The first economic thinker to run an entire country was the Scotsman John Law, who took over in France during the second decade of the eighteenth century. His actions would transform the fortunes of Europe’s largest nation. They would also transform his personal fortune beyond the wildest dreams of avarice.
By 1720 John Law was the richest man on earth. Some even claim that he was the richest man in history. This is no idle claim. Law’s possessions included the French central bank, the Banque Royale, the only bank in France at the time. Through the Banque Royale he held the entire French Louisiana territory, which stretched from the Gulf of Mexico to the Great Lakes, from the Appalachians through the Midwest to the Rockies (the equivalent of almost two-thirds of the present U.S.A.). His companies had a monopoly on French trade with the Americas, including the lucrative slave trade with the West Indies, as well as complete control of French trade with its colonies in India and the Far East. — A Brief History of Economic Genius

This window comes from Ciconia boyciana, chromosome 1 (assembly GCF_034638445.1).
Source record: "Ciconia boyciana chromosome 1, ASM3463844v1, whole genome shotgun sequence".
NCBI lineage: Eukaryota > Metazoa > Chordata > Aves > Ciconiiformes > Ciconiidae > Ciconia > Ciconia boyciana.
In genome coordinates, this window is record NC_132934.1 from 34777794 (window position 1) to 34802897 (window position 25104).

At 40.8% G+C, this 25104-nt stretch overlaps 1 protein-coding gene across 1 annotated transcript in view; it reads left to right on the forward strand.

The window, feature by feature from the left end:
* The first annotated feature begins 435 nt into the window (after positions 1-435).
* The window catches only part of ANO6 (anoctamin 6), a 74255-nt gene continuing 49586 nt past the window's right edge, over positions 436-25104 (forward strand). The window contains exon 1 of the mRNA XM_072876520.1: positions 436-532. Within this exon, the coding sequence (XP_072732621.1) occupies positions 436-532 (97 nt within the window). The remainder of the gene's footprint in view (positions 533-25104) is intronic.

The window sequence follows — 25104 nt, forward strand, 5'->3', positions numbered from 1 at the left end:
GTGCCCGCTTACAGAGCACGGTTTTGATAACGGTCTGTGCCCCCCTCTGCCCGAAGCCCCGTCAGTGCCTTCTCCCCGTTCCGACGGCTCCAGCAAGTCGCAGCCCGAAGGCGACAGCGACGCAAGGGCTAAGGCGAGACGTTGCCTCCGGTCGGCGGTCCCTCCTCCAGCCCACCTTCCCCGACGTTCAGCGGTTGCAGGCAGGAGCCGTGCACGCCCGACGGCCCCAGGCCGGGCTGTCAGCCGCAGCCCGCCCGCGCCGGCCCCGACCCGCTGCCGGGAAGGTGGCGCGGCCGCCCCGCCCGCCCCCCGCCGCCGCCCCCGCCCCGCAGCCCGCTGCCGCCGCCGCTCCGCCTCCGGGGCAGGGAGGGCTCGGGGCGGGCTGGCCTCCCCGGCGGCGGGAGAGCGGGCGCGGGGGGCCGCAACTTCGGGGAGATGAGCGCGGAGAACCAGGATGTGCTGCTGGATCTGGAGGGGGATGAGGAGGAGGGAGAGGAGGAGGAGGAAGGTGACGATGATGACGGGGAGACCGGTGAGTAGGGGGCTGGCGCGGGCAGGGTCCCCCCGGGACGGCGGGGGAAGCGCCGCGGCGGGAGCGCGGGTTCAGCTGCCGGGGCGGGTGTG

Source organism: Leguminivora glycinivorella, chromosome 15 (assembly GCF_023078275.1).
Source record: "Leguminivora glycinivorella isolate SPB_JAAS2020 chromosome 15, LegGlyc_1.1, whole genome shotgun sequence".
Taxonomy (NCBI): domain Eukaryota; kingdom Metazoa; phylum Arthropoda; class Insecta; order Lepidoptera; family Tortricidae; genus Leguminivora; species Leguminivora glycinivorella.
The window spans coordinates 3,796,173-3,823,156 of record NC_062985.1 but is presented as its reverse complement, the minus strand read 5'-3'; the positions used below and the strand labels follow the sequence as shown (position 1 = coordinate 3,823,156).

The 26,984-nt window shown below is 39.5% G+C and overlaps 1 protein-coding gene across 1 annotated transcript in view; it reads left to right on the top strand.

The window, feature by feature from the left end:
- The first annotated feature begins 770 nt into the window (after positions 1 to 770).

I read A Brief History of Economic Genius on the train between Vienna and Salzburg back in July. It got me thinking: isn’t all of this just a grand, real-time economics experiment?
For more on John Law, please visit FranÃ§ois Velde’s website. He’s also the co-author of the award-winning book, The Big Problem of Small Change.